“We all need a tailor or seamstress. Our culture has become so used to just throwing things away, we’ve forgotten what it’s like to truly look after our clothing. There is nothing more satisfying than picking an altered piece, tailored just to fit you.” 

 Eliza, Journalist at aware_   

Fashion enthusiasm is soften opposed to a sustainable lifestyle. Second hand comes in handy when wanting to interrupt the madness of the fast fashion industry, especially if you buy secondhand fashion of fair and sustainable labels. Secondhand apps offer a wide range of fashion if there is not enough the time or inclination to browse second-hand stores or flea markets. With the app Vinted you can use different filters (e.g., size, color or category) to find the right item of clothing. You can either have the items shipped to your doorstep or pick them up having things displayed directly from the surrounding area. There is also a swap function to trade items directly between two private individuals with the price being as stated or also negotiated. The app CLOTHESfriends follows the concept of circular fashion by renting out fashion pieces. Users can upload their fashion pieces or renting them from others, having the items delivered home or picking them up at local hubs from cafés to stores. The in-app CO2 calculator helps to estimate emissions and gives tips on how to make your everyday life more sustainable. When buying secondhand clothing, products may not always be in the absolute desired format, which leads to higher appreciation of the products and an attitude that can counteract the throwaway culture. The UK-based app Sojo connects customers to local seamster businesses through bicycle delivery service so that people can get their clothes altered or repaired with a few simple clicks.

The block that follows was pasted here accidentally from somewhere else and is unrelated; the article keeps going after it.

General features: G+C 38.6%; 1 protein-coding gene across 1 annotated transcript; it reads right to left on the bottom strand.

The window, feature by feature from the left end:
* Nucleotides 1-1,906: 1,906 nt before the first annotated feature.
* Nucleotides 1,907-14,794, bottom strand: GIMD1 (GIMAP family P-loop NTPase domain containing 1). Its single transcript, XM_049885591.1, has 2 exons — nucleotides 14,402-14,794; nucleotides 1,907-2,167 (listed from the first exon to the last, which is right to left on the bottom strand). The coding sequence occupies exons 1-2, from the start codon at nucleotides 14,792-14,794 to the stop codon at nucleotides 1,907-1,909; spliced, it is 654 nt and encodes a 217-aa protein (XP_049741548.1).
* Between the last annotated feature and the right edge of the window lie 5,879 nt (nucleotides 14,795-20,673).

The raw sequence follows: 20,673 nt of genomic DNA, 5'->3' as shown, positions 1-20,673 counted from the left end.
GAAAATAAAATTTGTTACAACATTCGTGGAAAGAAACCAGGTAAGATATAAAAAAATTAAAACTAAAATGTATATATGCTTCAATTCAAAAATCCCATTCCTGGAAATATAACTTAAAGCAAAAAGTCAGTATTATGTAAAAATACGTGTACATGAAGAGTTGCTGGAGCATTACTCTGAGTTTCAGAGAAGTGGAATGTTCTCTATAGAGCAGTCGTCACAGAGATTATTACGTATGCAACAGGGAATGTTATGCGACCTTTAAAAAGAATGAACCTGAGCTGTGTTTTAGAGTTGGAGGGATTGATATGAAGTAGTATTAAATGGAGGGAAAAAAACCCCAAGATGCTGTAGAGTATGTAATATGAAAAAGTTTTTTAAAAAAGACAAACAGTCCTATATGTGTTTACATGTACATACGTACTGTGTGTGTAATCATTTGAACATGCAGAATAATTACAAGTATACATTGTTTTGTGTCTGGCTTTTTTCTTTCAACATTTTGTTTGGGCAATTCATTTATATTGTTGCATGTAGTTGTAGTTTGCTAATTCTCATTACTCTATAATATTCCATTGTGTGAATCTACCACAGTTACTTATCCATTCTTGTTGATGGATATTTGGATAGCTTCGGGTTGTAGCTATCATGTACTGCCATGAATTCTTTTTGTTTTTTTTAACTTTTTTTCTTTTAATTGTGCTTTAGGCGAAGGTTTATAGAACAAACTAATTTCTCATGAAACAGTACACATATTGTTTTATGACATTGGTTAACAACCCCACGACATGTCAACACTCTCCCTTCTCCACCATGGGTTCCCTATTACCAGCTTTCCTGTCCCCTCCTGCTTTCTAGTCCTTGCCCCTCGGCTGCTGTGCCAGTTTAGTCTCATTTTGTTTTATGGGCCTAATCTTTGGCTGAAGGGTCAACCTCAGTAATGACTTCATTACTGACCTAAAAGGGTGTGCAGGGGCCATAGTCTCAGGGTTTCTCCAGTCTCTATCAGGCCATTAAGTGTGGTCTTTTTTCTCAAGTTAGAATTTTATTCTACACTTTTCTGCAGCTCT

Buying secondhand fashion does not only save resources but also money. The app Tommorow takes care of your finances in a more sustainable way. The app shows the consumer their impact on the banks’ investments in sustainable industries such as renewable energy, ecological agriculture and green mobility. With each Euro spent, the bank protects 1 m² of the Amazon rainforest in Brazil. With an upgrade to a paid account the bank enables the consumer’s offset of their carbon footprint. The finance app rubarb enables automated investing in sustainable ETFs: via savings plan or one-time payments, one automatically invests in an ETF portfolio compiled based on ESG criteria for ecological, social and ethical investing. On request, rubarb automatically rounds up current account purchases to invest in ETFs on a weekly basis.